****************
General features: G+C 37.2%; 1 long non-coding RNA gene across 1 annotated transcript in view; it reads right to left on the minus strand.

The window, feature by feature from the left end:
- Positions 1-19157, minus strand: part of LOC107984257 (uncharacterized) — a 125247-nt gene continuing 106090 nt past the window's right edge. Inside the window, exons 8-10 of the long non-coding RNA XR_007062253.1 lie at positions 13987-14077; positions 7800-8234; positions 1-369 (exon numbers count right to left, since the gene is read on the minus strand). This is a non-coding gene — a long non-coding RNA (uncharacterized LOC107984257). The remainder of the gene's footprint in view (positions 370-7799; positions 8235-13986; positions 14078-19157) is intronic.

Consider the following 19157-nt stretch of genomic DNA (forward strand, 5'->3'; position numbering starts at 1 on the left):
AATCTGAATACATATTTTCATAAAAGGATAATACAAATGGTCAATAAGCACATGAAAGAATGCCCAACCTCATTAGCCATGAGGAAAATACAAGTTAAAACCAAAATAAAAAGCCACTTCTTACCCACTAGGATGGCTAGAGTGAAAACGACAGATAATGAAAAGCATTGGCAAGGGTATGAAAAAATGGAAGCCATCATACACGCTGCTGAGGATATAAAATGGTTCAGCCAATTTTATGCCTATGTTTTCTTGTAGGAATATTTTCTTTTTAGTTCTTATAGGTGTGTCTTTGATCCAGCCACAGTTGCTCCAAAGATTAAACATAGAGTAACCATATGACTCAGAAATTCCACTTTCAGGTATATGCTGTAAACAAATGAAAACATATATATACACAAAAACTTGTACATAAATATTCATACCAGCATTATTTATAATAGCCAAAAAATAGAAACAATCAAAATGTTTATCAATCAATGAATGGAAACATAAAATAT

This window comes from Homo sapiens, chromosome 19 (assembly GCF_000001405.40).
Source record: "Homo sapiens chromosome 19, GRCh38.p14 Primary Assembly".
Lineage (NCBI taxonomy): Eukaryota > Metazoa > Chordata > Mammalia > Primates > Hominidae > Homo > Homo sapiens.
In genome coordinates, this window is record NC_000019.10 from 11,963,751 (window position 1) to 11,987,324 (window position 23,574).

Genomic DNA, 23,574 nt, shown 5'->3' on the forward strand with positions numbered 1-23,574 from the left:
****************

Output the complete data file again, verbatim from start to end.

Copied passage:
General features: G+C 37.2%; 1 long non-coding RNA gene across 1 annotated transcript in view; it reads right to left on the minus strand.

The window, feature by feature from the left end:
- Positions 1-19157, minus strand: part of LOC107984257 (uncharacterized) — a 125247-nt gene continuing 106090 nt past the window's right edge. Inside the window, exons 8-10 of the long non-coding RNA XR_007062253.1 lie at positions 13987-14077; positions 7800-8234; positions 1-369 (exon numbers count right to left, since the gene is read on the minus strand). This is a non-coding gene — a long non-coding RNA (uncharacterized LOC107984257). The remainder of the gene's footprint in view (positions 370-7799; positions 8235-13986; positions 14078-19157) is intronic.

Consider the following 19157-nt stretch of genomic DNA (forward strand, 5'->3'; position numbering starts at 1 on the left):
AATCTGAATACATATTTTCATAAAAGGATAATACAAATGGTCAATAAGCACATGAAAGAATGCCCAACCTCATTAGCCATGAGGAAAATACAAGTTAAAACCAAAATAAAAAGCCACTTCTTACCCACTAGGATGGCTAGAGTGAAAACGACAGATAATGAAAAGCATTGGCAAGGGTATGAAAAAATGGAAGCCATCATACACGCTGCTGAGGATATAAAATGGTTCAGCCAATTTTATGCCTATGTTTTCTTGTAGGAATATTTTCTTTTTAGTTCTTATAGGTGTGTCTTTGATCCAGCCACAGTTGCTCCAAAGATTAAACATAGAGTAACCATATGACTCAGAAATTCCACTTTCAGGTATATGCTGTAAACAAATGAAAACATATATATACACAAAAACTTGTACATAAATATTCATACCAGCATTATTTATAATAGCCAAAAAATAGAAACAATCAAAATGTTTATCAATCAATGAATGGAAACATAAAATAT

This window comes from Homo sapiens, chromosome 19 (assembly GCF_000001405.40).
Source record: "Homo sapiens chromosome 19, GRCh38.p14 Primary Assembly".
Lineage (NCBI taxonomy): Eukaryota > Metazoa > Chordata > Mammalia > Primates > Hominidae > Homo > Homo sapiens.
In genome coordinates, this window is record NC_000019.10 from 11,963,751 (window position 1) to 11,987,324 (window position 23,574).

Genomic DNA, 23,574 nt, shown 5'->3' on the forward strand with positions numbered 1-23,574 from the left: